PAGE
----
The price of oil rose above $95 a barrel on Wednesday amid expectations for solid demand and weaker supply, particularly in Asia and Europe.
By early afternoon in Europe, benchmark U.S. crude for March delivery was up 53 cents at $95.50 a barrel in electronic trading on the New York Mercantile Exchange. On Tuesday, the Nymex March contract closed at $94.97 a barrel, up 38 cents.
The IMF said Tuesday it expects the world economy to grow 3.7 percent this year and the U.S. economy by 2.8 percent. Both are slightly higher than its previous projections.
Underpinning expectations of increased demand for crude is the recent decision by the International Energy Agency to raise its demand forecast for 2014 by 90,000 barrels a day.
The IEA report also indicated some changes on the supply side, its data showing larger declines than previously expected.
"There are shortages in Asia and Europe, and the previously large surplus in America has been significantly reduced," said analysts at Commerzbank in Frankfurt in a note to clients. "According to these figures, the oil market is therefore tighter than previously assumed, meaning that a return of Libya and Iran to the oil market would pose less of a problem."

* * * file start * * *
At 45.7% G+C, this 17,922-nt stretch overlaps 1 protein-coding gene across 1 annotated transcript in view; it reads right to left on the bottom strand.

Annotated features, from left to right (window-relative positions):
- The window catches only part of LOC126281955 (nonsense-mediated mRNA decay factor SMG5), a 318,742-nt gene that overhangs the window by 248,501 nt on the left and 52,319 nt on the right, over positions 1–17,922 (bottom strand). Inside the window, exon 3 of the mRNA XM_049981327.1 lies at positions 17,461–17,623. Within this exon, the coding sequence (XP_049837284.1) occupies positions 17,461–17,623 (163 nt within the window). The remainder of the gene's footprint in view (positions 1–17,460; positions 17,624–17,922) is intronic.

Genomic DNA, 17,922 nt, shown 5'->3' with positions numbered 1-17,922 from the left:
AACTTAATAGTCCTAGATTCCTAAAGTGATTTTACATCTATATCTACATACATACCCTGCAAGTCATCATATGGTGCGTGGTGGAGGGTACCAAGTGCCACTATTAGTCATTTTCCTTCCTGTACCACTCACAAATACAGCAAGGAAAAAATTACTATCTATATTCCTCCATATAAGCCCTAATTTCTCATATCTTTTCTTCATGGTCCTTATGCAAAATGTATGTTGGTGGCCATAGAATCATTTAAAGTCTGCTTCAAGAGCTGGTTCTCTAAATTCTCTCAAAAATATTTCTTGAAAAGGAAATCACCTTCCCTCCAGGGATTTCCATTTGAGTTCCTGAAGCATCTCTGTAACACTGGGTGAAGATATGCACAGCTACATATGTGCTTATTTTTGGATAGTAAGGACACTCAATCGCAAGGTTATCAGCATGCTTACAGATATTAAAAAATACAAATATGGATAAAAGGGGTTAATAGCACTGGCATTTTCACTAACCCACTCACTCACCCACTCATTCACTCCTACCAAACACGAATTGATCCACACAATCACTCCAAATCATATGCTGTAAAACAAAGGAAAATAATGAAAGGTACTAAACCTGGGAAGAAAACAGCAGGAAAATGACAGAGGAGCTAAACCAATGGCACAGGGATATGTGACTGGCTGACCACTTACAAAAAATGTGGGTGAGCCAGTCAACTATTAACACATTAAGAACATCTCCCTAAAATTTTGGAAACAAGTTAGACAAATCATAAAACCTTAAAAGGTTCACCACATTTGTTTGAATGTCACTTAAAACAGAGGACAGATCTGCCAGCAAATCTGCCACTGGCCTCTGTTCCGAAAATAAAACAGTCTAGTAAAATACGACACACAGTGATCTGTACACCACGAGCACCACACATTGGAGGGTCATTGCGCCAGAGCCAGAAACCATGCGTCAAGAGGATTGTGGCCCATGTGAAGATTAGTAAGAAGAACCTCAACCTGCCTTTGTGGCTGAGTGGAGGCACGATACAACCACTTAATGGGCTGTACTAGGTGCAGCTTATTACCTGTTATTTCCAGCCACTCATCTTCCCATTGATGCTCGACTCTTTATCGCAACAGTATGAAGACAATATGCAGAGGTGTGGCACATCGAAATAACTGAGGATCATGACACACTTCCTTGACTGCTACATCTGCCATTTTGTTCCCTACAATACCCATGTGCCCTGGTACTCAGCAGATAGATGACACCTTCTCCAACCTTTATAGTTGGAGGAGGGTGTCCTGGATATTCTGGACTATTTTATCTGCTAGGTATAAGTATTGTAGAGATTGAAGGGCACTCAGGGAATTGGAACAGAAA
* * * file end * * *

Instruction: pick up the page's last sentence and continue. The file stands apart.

Investors will also be monitoring fresh information on U.S. stockpiles of crude and refined products.
Data for the week ending Jan. 17 is expected to show a draw of 1.9 million barrels in crude oil stocks and a build of 1.7 million barrels in gasoline stocks, according to a survey of analysts by Platts, the energy information arm of McGraw-Hill Cos.
The American Petroleum Institute will release its report on oil stocks later Wednesday , while the report from the Energy Department's Energy Information Administration — the market benchmark — will be out on Wednesday. The releases have been delayed one day because of Monday's Martin Luther King Jr. holiday.
Brent crude, used to set prices for international varieties of crude, was up 64 cents to $107.37 on the ICE Futures exchange in London.
In other energy futures trading on Nymex:
— Wholesale gasoline added 0.89 cent to $2.6423 a gallon.
— Natural gas jumped 9.2 cents to $4.523 per 1,000 cubic feet.
— Heating oil gained 1.58 cents to $2.9669 a gallon.